16 Dec 2019

Living With Dementia: An Alternative To Drugs May Help

0 Comment
Living With Dementia: An Alternative To Drugs May Help

It can be extremely hard to watch a parent or grandparent slowly slip away and lose their precious memories of family. While dementia is a terrible way to live one’s final years, it can be far tougher on those who are tasked to care for them.

Here is something you may not know: Previous studies have shown that dementia is associated with brain abnormalities including reduced blood flow in the brain, increased cortical slowing and a reduction in the dominant alpha frequency.

Alpha brainwaves are one of 4 brainwaves in our heads and are associated with long and short memory, amongst other things. when alpha waves are negatively impacted by factors such as age, concussion, stress and others, memory may be adversely affected. Think of the  brain as a series of roads, all connected to each other by bridges called (neurons). When neurons stop working, it’s like a bridge going out. The brain is forced to reroute to make those same connections, which can slow down response time. And as more connections are lost, some routes are lost completely. If memory data is stored behind these broken connections, then those memories can be lost as well.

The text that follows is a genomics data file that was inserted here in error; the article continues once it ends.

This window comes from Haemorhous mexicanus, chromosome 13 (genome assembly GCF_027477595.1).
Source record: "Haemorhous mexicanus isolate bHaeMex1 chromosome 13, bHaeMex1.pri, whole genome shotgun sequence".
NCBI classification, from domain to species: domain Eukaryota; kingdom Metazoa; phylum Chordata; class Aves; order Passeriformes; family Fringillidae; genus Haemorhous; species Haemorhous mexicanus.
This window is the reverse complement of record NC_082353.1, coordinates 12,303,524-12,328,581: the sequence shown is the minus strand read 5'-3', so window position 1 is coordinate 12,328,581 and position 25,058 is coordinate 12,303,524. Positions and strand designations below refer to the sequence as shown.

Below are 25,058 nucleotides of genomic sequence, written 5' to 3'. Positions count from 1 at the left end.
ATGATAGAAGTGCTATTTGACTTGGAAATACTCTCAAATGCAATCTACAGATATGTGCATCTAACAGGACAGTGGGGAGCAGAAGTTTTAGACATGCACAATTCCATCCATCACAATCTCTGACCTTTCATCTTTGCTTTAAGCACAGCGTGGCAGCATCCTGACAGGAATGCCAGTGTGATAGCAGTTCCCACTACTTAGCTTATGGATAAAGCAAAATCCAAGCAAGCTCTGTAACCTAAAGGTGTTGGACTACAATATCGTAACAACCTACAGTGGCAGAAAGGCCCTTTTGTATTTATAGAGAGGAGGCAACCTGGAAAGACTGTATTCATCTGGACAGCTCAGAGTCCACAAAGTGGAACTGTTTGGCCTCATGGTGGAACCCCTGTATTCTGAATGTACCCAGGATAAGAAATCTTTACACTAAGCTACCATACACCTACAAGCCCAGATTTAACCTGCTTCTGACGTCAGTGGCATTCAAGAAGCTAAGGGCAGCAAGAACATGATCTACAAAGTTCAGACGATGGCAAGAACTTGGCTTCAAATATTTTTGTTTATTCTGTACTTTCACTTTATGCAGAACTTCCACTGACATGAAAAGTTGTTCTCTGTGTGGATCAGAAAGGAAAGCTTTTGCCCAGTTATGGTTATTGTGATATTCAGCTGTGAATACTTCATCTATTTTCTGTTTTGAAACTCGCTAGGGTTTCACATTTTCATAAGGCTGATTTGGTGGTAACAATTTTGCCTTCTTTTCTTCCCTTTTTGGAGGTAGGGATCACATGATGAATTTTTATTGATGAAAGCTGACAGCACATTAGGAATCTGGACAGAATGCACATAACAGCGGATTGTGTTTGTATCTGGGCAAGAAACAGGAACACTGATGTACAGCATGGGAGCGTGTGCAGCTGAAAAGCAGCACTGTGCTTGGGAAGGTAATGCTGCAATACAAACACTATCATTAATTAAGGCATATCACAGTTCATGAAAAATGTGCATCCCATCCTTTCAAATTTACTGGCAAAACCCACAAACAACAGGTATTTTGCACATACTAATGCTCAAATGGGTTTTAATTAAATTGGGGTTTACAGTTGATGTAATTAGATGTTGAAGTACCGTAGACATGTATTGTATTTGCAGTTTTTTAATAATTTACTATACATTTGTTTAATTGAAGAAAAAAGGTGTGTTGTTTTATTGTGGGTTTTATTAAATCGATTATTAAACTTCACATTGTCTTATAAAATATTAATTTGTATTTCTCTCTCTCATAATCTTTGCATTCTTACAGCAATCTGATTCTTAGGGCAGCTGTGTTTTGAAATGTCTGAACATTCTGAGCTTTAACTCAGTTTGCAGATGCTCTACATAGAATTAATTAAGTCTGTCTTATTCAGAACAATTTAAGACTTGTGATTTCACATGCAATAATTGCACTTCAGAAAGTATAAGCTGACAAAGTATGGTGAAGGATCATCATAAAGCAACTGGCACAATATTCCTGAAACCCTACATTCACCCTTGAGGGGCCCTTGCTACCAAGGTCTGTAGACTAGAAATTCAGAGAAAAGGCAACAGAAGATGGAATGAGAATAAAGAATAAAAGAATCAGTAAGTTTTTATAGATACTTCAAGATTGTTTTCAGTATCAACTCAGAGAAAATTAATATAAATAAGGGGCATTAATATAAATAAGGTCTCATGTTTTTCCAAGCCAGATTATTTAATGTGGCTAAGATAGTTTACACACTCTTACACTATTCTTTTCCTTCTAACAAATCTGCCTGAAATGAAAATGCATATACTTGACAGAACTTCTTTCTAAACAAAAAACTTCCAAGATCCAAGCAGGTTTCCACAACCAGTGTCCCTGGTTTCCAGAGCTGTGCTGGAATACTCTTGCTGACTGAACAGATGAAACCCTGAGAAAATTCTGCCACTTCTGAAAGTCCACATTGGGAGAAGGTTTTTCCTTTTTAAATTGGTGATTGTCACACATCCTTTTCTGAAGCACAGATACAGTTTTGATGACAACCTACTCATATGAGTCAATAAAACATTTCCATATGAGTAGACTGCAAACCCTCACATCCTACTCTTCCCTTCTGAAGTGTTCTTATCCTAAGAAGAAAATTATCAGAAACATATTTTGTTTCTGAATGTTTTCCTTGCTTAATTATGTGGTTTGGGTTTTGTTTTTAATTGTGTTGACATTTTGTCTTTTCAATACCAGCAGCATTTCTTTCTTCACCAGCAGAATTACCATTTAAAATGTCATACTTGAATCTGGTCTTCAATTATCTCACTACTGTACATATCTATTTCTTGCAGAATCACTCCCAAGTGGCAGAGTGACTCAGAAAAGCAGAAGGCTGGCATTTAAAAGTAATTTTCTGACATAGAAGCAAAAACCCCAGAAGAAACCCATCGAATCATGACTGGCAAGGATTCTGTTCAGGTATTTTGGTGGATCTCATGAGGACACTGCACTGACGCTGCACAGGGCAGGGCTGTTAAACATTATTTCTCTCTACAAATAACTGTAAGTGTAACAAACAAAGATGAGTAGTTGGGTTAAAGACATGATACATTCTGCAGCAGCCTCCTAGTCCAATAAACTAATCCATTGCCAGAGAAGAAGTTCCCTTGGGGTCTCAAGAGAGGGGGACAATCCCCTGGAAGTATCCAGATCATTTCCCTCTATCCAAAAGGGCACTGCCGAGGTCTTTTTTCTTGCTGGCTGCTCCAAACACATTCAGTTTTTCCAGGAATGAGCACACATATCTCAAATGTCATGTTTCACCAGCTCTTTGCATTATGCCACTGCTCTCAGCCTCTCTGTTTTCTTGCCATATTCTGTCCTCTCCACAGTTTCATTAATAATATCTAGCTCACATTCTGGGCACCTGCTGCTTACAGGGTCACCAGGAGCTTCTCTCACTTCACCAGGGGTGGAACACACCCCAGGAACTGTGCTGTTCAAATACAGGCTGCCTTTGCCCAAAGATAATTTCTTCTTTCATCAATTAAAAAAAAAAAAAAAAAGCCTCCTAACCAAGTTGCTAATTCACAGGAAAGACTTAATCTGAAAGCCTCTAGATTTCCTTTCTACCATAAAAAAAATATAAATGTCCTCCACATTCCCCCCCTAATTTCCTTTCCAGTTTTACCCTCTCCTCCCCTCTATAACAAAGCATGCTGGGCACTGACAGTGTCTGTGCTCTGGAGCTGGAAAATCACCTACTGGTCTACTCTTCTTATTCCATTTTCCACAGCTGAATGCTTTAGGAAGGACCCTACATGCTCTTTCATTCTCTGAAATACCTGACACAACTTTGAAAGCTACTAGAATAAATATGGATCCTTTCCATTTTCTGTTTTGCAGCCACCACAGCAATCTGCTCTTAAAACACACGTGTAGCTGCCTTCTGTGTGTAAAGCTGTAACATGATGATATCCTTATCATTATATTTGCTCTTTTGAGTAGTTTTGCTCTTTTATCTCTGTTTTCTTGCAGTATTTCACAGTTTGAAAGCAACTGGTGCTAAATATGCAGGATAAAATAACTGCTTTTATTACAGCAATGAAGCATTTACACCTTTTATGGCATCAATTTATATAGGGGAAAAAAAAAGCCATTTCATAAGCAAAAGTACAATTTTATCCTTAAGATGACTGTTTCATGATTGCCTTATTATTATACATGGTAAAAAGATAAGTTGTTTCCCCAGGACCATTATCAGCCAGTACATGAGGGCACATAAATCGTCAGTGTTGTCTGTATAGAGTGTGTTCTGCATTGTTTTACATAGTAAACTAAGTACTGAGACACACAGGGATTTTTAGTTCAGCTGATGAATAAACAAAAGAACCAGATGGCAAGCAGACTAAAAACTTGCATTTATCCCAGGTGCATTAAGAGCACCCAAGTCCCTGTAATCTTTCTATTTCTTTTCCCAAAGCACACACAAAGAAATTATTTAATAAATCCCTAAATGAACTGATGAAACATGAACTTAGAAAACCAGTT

Several studies on dementia have tried neurofeedback as a therapy option. Post treatment scores displayed significant improvement in verbal memory skills and recall. This means that those lost connections had been re-established and memory data was able to be accessed again. This is a positive sign that neurofeedback may offer hope for those dealing with significant memory loss.